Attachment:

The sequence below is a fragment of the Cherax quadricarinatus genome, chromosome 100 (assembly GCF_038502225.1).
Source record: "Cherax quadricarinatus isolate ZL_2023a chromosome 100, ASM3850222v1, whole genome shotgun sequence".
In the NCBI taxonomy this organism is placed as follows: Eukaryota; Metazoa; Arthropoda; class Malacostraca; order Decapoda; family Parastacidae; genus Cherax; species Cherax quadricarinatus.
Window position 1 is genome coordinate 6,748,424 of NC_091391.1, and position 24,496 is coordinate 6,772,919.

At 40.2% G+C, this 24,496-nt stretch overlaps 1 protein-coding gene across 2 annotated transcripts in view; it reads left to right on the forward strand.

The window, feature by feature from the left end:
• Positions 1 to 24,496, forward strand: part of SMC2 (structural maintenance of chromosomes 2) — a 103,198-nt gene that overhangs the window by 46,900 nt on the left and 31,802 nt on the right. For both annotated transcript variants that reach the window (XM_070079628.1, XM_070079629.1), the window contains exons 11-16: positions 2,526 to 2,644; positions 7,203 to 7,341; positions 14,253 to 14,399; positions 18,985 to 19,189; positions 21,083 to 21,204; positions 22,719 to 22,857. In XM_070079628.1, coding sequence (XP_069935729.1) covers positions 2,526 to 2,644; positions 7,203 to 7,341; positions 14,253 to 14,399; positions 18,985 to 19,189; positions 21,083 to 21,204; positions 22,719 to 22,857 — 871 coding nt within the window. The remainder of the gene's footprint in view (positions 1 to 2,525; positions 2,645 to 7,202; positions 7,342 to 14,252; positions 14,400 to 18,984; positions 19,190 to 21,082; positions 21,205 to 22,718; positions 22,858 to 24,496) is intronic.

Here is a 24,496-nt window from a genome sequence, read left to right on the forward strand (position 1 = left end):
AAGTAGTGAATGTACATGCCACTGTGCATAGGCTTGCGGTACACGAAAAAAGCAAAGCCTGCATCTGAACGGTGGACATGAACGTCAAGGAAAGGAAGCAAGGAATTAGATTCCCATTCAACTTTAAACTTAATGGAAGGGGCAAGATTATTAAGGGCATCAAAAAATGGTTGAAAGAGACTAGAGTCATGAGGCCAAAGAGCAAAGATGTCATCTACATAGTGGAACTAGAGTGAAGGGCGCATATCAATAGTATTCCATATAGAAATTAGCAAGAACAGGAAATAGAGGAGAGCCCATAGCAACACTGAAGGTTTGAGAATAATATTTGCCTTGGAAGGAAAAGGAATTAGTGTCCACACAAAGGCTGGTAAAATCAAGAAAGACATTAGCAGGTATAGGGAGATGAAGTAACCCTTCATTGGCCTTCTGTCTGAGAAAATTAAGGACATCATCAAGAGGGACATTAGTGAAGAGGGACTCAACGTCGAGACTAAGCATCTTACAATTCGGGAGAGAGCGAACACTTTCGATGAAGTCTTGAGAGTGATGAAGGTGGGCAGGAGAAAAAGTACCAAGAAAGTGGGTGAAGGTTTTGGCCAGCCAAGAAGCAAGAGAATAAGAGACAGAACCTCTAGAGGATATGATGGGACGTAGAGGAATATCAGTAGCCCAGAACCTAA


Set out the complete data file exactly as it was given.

The sequence below is a fragment of the Cherax quadricarinatus genome, chromosome 100 (assembly GCF_038502225.1).
Source record: "Cherax quadricarinatus isolate ZL_2023a chromosome 100, ASM3850222v1, whole genome shotgun sequence".
In the NCBI taxonomy this organism is placed as follows: Eukaryota; Metazoa; Arthropoda; class Malacostraca; order Decapoda; family Parastacidae; genus Cherax; species Cherax quadricarinatus.
Window position 1 is genome coordinate 6,748,424 of NC_091391.1, and position 24,496 is coordinate 6,772,919.

At 40.2% G+C, this 24,496-nt stretch overlaps 1 protein-coding gene across 2 annotated transcripts in view; it reads left to right on the forward strand.

The window, feature by feature from the left end:
• Positions 1 to 24,496, forward strand: part of SMC2 (structural maintenance of chromosomes 2) — a 103,198-nt gene that overhangs the window by 46,900 nt on the left and 31,802 nt on the right. For both annotated transcript variants that reach the window (XM_070079628.1, XM_070079629.1), the window contains exons 11-16: positions 2,526 to 2,644; positions 7,203 to 7,341; positions 14,253 to 14,399; positions 18,985 to 19,189; positions 21,083 to 21,204; positions 22,719 to 22,857. In XM_070079628.1, coding sequence (XP_069935729.1) covers positions 2,526 to 2,644; positions 7,203 to 7,341; positions 14,253 to 14,399; positions 18,985 to 19,189; positions 21,083 to 21,204; positions 22,719 to 22,857 — 871 coding nt within the window. The remainder of the gene's footprint in view (positions 1 to 2,525; positions 2,645 to 7,202; positions 7,342 to 14,252; positions 14,400 to 18,984; positions 19,190 to 21,082; positions 21,205 to 22,718; positions 22,858 to 24,496) is intronic.

Here is a 24,496-nt window from a genome sequence, read left to right on the forward strand (position 1 = left end):
AAGTAGTGAATGTACATGCCACTGTGCATAGGCTTGCGGTACACGAAAAAAGCAAAGCCTGCATCTGAACGGTGGACATGAACGTCAAGGAAAGGAAGCAAGGAATTAGATTCCCATTCAACTTTAAACTTAATGGAAGGGGCAAGATTATTAAGGGCATCAAAAAATGGTTGAAAGAGACTAGAGTCATGAGGCCAAAGAGCAAAGATGTCATCTACATAGTGGAACTAGAGTGAAGGGCGCATATCAATAGTATTCCATATAGAAATTAGCAAGAACAGGAAATAGAGGAGAGCCCATAGCAACACTGAAGGTTTGAGAATAATATTTGCCTTGGAAGGAAAAGGAATTAGTGTCCACACAAAGGCTGGTAAAATCAAGAAAGACATTAGCAGGTATAGGGAGATGAAGTAACCCTTCATTGGCCTTCTGTCTGAGAAAATTAAGGACATCATCAAGAGGGACATTAGTGAAGAGGGACTCAACGTCGAGACTAAGCATCTTACAATTCGGGAGAGAGCGAACACTTTCGATGAAGTCTTGAGAGTGATGAAGGTGGGCAGGAGAAAAAGTACCAAGAAAGTGGGTGAAGGTTTTGGCCAGCCAAGAAGCAAGAGAATAAGAGACAGAACCTCTAGAGGATATGATGGGACGTAGAGGAATATCAGTAGCCCAGAACCTAA